Sheffield Eagles and Doncaster have confirmed that the two clubs will be sharing the Keepmoat Stadium next season.
The Eagles are moving away from Owlerton Stadium, where they played in 2014, to share with the Dons before their new stadium becomes available, hopefully in 2016.
The matches will take place as double headers on Sunday afternoons throughout next season. Doncaster’s games will kick off at 2pm, with the Eagles following on at 4:15pm.
“It’s a great stadium and one we have really enjoyed playing at,” Sheffield Eagles head coach and chief executive Mark Aston said.
“It’s a little disappointing that we are not in Sheffield but I hope and know that the people of Sheffield will understand. It’s for 12 months, after which point we hope the new stadium will be up and running and we’ll be back in Sheffield.
“It’s a fantastic facility and we will be able to play the sort of football we enjoy playing. Get behind us and let’s get on this journey.”
The deal was also welcomed by the hierarchy at Doncaster. Doncaster Rovers soccer club and the Doncaster Belles womens soccer team also play at the facility.
“We were approached by Sheffield about the possibility of a ground share and have spent a vast amount of time considering the proposal,” Doncaster chief executive Carl Hall said.
Our main concern was ensuring that the pitch wouldn’t suffer from the extra matches taking place and, having taken advice from some of the top people in grounds maintenance, we’ve been assured that it will not.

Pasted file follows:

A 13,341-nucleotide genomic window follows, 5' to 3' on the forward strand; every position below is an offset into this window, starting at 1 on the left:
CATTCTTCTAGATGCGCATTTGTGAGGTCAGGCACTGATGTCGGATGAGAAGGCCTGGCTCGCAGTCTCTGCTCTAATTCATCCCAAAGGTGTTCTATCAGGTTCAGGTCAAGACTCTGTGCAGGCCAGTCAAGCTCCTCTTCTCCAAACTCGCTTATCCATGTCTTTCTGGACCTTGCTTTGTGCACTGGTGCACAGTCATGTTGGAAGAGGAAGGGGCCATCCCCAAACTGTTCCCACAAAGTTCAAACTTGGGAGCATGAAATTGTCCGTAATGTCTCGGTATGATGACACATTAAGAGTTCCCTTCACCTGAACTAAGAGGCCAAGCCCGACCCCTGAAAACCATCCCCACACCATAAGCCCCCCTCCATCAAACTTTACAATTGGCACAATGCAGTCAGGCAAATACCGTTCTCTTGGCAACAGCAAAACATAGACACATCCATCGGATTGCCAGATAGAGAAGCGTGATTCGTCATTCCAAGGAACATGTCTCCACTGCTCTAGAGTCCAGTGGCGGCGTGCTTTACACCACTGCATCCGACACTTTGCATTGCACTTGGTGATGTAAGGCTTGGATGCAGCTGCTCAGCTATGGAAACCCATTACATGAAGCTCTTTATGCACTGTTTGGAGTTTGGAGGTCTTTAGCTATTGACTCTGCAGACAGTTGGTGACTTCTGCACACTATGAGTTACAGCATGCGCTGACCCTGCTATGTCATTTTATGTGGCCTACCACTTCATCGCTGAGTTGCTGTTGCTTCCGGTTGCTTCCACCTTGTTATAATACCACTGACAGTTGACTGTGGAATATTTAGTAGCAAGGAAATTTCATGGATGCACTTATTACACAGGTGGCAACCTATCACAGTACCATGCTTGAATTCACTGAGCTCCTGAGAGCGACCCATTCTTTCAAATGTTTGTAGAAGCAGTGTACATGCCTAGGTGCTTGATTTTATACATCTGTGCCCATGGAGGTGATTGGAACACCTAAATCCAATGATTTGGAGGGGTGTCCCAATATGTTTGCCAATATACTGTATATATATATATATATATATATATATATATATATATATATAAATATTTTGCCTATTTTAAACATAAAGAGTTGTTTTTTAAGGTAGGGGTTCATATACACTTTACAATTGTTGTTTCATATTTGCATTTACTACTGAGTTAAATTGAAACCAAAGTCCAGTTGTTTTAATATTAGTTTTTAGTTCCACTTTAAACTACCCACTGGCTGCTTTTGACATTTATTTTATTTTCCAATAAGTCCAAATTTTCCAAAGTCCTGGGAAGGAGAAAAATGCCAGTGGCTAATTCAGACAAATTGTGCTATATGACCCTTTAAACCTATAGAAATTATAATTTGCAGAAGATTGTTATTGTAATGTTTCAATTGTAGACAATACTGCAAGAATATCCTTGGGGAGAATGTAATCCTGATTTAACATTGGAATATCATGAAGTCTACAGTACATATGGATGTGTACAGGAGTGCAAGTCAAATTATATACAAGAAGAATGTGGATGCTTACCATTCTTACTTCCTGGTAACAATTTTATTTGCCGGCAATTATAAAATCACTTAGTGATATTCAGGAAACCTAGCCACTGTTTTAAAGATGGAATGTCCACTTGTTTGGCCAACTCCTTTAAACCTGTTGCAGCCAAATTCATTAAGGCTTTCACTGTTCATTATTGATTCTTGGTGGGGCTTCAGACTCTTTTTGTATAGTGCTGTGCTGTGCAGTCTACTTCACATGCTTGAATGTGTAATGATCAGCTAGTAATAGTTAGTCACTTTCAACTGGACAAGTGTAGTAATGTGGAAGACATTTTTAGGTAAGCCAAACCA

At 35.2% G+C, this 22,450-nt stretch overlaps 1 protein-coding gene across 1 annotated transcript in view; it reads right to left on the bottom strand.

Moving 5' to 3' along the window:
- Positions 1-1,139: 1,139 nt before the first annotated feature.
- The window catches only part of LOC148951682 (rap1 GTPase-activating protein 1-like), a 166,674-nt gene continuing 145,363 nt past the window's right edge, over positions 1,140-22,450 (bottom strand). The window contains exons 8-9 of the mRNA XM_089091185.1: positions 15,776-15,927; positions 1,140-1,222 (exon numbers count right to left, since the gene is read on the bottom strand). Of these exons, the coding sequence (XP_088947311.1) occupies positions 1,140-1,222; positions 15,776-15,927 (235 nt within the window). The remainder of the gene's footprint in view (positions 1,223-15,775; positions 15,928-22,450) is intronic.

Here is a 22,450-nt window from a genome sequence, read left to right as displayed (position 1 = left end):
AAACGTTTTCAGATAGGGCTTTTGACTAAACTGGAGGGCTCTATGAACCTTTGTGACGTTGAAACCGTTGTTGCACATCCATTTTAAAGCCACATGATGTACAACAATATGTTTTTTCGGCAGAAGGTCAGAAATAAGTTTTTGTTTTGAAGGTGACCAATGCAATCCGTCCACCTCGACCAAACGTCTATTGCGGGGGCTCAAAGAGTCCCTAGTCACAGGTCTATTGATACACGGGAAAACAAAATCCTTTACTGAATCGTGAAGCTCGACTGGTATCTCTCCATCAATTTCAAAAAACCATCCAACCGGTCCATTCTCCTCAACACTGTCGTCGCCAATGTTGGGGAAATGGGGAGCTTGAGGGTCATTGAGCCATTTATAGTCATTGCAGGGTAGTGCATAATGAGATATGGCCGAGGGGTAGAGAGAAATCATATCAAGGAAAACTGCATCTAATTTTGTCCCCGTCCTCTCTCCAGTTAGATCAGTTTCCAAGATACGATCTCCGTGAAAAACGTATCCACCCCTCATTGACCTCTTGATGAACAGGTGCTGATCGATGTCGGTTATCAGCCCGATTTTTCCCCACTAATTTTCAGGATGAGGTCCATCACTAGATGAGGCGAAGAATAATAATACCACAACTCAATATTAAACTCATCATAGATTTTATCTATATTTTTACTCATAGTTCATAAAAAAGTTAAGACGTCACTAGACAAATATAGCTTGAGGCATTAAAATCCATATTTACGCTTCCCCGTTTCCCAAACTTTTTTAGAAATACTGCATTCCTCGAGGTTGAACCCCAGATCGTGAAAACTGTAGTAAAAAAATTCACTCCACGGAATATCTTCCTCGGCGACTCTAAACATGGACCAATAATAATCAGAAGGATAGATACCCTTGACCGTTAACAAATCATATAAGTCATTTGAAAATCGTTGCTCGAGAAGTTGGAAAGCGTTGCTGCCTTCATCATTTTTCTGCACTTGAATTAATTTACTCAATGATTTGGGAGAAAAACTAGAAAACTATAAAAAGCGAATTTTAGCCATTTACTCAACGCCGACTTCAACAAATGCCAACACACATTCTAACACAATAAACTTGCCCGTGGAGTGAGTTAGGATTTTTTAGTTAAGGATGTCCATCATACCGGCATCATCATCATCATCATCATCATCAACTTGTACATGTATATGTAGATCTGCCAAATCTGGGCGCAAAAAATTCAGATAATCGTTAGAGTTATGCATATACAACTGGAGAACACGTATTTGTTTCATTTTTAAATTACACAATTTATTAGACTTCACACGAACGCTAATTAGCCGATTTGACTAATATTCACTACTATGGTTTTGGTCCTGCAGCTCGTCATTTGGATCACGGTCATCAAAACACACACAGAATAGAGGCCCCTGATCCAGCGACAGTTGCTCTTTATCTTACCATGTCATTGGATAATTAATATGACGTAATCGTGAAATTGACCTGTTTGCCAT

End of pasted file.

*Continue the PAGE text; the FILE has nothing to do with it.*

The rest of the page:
“With Doncaster being the hub of rugby league for South Yorkshire in 2015, we’re hopeful that this agreement can help increase the knowledge of rugby league in the area and help generate new fans of the sport locally.”
Chief executive of Club Doncaster, Gavin Baldwin added: “The deal is great news for Doncaster and further highlights the excellent facilities we have at Keepmoat Stadium – there is real demand to use this facility.
“The revenues generated from this agreement will be used to improve activities across Club Doncaster, which includes playing budgets and the visitor experience.
“As we know, rugby league matches mainly fall at a time when the grass is actively growing and therefore the pitch has a quicker recovery time between games.
“Having consulted with our own ground staff, we’ve been assured that having the additional matches played as ‘double headers’ will not only be a great spectacle for the fans but also have no impact on the rest days between pitch usage.”